Flea and Tick Basics for Dog Groomers

As a dog groomer, you have the opportunity to play an important role in identifying and preventing flea and tick problems in dogs. Good groomers can identify signs of flea infestation, find and remove ticks safely and correctly apply topical preventative medications. By working to combat flea and tick problems, you can significantly improve the health and comfort of each dog you groom.

Identifying Fleas

During a grooming session, you have a good chance of finding evidence of fleas that the owner has missed. While combing the dog, you might see small reddish brown fleas jumping in the hair. Be alert for these, especially when combing the hair between the legs and the body and the hair at the base of the tail. Even if you do not find actual fleas, you may still find evidence of infestation. As you comb the dog, place any debris you find on a paper towel. If the debris has the appearance of dirt, it could be flea feces. You should test it by dampening the towel. If the debris turns red, it is flea feces. If you find feces, you can safely assume that the dog has fleas even if you cannot find adults.

In some cases, you may find no fleas or feces on a dog with a flea problem. This is because dogs with flea allergies and flea sensitivities spend a lot of time grooming themselves, so they often remove fleas before they can be detected. For this reason, you should keep an eye out for missing or damaged hair, especially along the spine, and for bumps and scabs. While there are other possible causes for these issues, flea allergy is the most likely. If you find any of these problems, inform the dog’s owner, and encourage him to seek veterinary attention for the animal.

Finding and Removing Ticks

You should also be on the lookout for ticks while grooming. In dogs, the ears, head, feet and neck are the most common locations for ticks, but the parasites can attach anywhere on the body. If you do find a tick, make sure to protect yourself by wearing latex or nitrile gloves before attempting removal. Begin the removal process by applying rubbing alcohol to the tick and the surrounding skin. You can then grasp the tick with a hemostat or tweezers. Using steady pressure, pull straight up to remove it. Never squeeze a tick or use jerking motions. These actions could cause the tick to disgorge its stomach contents into the wound on the dog’s skin, making disease transmission more likely. Once you have removed the tick, clean the wound with copious amounts of soap and water to help prevent infection.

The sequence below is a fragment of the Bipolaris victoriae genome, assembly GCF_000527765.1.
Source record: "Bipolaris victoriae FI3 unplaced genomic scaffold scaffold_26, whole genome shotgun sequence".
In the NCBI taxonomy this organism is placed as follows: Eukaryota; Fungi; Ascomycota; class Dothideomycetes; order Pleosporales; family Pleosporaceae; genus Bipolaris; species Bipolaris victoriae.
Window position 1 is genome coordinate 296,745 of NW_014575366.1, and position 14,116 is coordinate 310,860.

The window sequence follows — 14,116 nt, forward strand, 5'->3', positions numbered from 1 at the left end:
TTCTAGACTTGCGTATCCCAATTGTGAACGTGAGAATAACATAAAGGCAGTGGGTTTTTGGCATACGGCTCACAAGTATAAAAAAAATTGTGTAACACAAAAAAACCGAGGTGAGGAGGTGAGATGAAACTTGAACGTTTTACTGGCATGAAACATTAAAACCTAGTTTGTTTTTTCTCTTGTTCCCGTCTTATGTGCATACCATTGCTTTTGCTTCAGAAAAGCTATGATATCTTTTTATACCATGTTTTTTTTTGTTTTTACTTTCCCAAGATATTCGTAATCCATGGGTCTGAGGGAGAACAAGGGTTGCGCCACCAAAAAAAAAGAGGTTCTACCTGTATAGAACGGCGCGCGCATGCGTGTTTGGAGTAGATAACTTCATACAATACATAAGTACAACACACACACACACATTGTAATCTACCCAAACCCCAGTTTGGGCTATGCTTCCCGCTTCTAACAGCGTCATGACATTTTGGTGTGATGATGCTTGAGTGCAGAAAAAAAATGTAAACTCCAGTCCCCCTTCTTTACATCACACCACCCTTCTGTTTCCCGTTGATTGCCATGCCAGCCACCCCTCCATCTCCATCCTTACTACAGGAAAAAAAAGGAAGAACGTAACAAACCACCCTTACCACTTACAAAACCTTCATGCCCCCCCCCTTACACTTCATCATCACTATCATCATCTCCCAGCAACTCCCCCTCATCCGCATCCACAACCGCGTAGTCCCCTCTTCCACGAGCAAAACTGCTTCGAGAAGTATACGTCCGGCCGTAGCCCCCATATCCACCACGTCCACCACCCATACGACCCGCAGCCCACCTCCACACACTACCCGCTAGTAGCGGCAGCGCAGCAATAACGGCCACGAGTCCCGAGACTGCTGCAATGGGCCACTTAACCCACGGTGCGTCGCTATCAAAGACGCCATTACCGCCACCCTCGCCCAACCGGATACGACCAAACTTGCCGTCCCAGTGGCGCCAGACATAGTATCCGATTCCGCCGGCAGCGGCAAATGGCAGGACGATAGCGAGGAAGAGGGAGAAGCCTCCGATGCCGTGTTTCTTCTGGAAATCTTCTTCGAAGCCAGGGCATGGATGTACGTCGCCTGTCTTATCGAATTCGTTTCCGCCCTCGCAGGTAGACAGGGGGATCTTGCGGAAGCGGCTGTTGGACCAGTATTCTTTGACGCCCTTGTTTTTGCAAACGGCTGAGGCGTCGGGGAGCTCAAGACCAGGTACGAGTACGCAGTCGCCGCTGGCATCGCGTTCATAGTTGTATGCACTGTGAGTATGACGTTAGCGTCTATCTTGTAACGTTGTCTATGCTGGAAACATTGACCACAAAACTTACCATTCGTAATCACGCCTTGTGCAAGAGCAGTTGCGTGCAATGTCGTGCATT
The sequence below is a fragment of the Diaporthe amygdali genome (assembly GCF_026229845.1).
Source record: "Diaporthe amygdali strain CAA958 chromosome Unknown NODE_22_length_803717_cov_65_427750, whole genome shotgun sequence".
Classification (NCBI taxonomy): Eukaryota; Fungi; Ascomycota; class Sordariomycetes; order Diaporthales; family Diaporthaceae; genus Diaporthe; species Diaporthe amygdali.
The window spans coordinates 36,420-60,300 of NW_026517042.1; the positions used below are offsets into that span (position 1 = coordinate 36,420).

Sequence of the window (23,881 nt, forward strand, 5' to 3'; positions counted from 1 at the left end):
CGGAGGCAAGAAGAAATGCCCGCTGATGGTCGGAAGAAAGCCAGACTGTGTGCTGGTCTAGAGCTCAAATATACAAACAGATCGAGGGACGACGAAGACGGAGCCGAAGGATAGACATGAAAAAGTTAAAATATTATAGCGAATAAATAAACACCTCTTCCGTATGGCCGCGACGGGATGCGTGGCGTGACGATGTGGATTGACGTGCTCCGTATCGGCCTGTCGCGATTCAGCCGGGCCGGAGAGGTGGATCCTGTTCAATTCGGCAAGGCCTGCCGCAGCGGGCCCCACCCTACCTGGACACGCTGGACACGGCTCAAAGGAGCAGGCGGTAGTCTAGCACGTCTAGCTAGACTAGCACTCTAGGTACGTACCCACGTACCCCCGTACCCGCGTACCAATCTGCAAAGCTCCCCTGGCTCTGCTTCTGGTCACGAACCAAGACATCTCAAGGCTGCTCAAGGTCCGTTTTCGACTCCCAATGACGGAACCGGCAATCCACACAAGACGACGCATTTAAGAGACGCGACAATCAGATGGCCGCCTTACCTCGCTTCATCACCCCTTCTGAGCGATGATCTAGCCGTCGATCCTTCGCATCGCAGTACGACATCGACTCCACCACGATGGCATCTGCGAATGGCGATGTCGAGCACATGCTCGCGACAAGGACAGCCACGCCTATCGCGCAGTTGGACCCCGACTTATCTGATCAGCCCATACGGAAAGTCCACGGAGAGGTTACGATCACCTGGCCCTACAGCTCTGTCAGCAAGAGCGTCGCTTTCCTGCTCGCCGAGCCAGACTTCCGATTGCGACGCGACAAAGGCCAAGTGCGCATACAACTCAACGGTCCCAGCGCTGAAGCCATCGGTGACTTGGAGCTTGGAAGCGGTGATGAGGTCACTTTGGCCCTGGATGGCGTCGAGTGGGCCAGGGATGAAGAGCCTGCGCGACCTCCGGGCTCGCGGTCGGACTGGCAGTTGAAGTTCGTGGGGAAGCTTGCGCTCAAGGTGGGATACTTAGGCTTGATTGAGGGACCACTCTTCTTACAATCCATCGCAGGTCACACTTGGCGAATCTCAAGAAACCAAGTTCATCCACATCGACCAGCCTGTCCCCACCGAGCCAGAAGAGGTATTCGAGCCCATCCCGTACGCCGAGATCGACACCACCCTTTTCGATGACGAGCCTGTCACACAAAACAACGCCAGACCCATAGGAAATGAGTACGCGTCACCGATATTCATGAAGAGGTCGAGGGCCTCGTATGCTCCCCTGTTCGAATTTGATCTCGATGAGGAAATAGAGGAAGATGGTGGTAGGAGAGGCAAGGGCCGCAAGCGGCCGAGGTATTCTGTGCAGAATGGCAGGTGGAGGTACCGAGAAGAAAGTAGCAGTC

After removing the tick, you may want to save it for the owner. Do this by sealing the parasite in a plastic bag or jar. Saving the tick is useful, because it gives the owner evidence to show to the dog’s veterinarian if the animal becomes ill. Additionally, make sure to show the owner the site where you removed the tick so that he can watch the wound for signs of infection.

Preventative Medications

In addition to identifying flea and tick problems, groomers can help prevent them by educating owners about flea and tick preventative medications. Unfortunately, many owners apply topical preventatives incorrectly. By demonstrating the correct procedure for the application of topical flea products, you can help your clients and their dogs to avoid problems.

When demonstrating proper technique or applying products yourself, make sure to follow all directions carefully, and note differences between products. For example, when using Revolution, you need to wait two hours after application before bathing the dog. By contrast, when applying Frontline Plus to dogs, you need to wait 48 hours after application before bathing the animals. Both products, however, can be applied after a bath as long as the pet is completely dry.

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